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mHealth Technology Market Exploding

Driven largely by the growth in remote patient monitoring, the mobile health marketing is expanding rapidly, with the global market expected to reach $10.2 billion USD by 2018, according to Transparency Market Research.

According to TMR, the global mHealth market added up to just $1.3 billion in 2012, but should grow at a compound annual growth rate of 41.5 percent through 2018, with monitoring services contributing heavily to the total.

According to the researchers, the global mHealth market’s explosion is being driven by factors such as growing adoption of smartphones and the rising incidence of chronic diseases.  Also, the incredible growth in the availability of smartphone applications has created new channels for communication between patients and healthcare providers, a connection which further feeds the emergence of new applications.

According to TMR’s analysis, remote monitoring services currently make up the largest share of the global mHealth market, or about 63 percent, followed by diagnostic services and healthcare systems strengthening. And monitoring services will continue to be the fastest growing segment in global mHealth, given this technology’s ability to help ameliorate acute conditions such as coronary artery disease, hypertension, and congestive heart failure, the group notes.

These findings are underscored by related figures from Kalorama Information, which just released a report tagging the telemedicine patient monitoring market as having grown from $4.2 billion in 2007 to over $10 billion in 2012.

While they’re are clearly engaged in some forms of remote monitoring here and there, this approach is still at an early stage for most hospitals, as reimbursement for hospital-based remote monitoring is scant or non-existent in some cases, Kalorama notes.

However, the home healthcare and remote location health monitoring markets are already well-positioned to grow, and are poised to expand using wireless, handheld and ambulatory devices that replace older monitoring equipment, Kalorama researchers say.

June 13, 2013 I Written By

Anne Zieger is veteran healthcare consultant and analyst with 20 years of industry experience. Zieger formerly served as editor-in-chief of FierceHealthcare.com and her commentaries have appeared in dozens of international business publications, including Forbes, Business Week and Information Week. She has also contributed content to hundreds of healthcare and health IT organizations, including several Fortune 500 companies.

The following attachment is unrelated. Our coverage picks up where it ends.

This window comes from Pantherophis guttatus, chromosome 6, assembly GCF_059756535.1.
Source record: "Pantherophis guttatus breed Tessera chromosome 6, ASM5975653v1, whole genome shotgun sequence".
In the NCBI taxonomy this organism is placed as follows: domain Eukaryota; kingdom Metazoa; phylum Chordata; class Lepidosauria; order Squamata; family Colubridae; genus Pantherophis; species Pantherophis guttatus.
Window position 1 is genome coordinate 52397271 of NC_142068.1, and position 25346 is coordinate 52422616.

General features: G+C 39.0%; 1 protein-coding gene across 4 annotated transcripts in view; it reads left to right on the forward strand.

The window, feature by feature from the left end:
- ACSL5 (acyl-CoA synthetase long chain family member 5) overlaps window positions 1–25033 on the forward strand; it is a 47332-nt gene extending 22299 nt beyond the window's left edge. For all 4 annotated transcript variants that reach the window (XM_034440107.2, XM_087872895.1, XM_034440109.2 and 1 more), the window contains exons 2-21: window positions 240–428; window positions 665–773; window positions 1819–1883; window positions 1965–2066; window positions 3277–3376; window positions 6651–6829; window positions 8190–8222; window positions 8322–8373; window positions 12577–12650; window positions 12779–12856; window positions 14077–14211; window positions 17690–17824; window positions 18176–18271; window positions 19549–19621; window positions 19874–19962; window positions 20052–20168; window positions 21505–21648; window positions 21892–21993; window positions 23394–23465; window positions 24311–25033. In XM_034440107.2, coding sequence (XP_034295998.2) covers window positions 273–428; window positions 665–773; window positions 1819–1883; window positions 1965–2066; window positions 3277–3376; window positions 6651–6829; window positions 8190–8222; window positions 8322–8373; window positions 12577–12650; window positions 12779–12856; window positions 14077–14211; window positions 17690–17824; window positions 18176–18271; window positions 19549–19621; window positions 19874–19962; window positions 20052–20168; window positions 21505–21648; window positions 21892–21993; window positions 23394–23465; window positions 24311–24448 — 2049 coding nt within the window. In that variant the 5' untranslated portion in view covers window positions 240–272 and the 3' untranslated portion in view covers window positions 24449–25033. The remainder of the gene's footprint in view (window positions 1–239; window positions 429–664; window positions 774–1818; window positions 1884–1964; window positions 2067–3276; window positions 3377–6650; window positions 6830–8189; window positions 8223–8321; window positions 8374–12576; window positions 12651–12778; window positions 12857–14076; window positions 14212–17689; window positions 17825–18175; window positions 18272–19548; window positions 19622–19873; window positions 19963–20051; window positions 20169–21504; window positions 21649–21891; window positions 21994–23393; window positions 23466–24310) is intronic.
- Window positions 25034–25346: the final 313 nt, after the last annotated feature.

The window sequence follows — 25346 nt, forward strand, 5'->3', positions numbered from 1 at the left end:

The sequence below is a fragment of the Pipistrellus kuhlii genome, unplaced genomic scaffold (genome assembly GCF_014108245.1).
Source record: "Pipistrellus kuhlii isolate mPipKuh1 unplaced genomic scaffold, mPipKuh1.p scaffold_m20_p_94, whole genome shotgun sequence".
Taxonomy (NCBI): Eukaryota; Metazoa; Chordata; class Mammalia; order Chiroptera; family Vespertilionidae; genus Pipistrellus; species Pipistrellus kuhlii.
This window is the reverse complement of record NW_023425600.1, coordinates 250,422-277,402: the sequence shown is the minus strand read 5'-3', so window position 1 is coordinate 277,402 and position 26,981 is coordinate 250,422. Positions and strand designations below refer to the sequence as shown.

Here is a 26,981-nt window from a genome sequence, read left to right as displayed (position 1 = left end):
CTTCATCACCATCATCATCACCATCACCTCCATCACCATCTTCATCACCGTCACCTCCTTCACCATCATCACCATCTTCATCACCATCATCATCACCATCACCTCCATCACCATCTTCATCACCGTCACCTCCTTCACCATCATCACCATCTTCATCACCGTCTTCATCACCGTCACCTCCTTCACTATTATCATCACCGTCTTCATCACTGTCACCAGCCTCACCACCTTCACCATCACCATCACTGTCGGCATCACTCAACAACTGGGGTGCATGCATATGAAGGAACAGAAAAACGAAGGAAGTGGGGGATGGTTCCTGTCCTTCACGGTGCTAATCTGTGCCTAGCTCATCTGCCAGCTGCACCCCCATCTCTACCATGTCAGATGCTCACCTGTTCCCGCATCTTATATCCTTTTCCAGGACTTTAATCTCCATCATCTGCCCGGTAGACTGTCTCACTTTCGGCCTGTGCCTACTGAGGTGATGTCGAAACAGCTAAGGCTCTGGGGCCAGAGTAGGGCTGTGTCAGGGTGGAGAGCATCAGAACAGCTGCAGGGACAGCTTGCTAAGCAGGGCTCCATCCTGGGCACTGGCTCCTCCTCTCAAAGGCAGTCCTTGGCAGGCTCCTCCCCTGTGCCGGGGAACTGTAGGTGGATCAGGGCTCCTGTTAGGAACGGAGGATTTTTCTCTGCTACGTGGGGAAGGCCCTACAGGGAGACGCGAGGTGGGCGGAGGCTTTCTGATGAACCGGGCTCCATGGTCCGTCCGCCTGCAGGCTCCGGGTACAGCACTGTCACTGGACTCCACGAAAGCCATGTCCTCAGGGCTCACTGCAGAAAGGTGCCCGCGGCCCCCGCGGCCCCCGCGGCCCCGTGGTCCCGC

Remote Patient Monitoring Going Mainstream

This week I read a piece of news which suggests to me that we’re seeing a turning point in the use of remote monitoring technology to manage patients.  It looks like AT&T is taking a major public position in support of remote monitoring via the cloud, via a partnership with a  hot new startup that just raised funding, according to a report in mobihealthews.

According to the mobile health news publication, cloud-based patient monitoring company Intuitive Health just got a $3.4 million investment in what appears to be the company’s first public round of investment.

Intuitive, which completed a pilot with health system Texas Health Resources and AT&T last year, offers cloud-based remote monitoring software which can interface with any device.

The pilot involved monitoring CHF patients remotely for 90 days using wireless pulse oximeters, blood pressure cuffs and weight scales, plus tablets and apps feeding the data to the  patients’ EMR records. During the pilot, THR reduced hospital readmissions for chronic heart failure patients by 27 percent, mobihealthnews reports.

According to a press release from AT&T, Intuitive’s software has since become a key component in the telecom giant’s own SaaS patient monitoring product.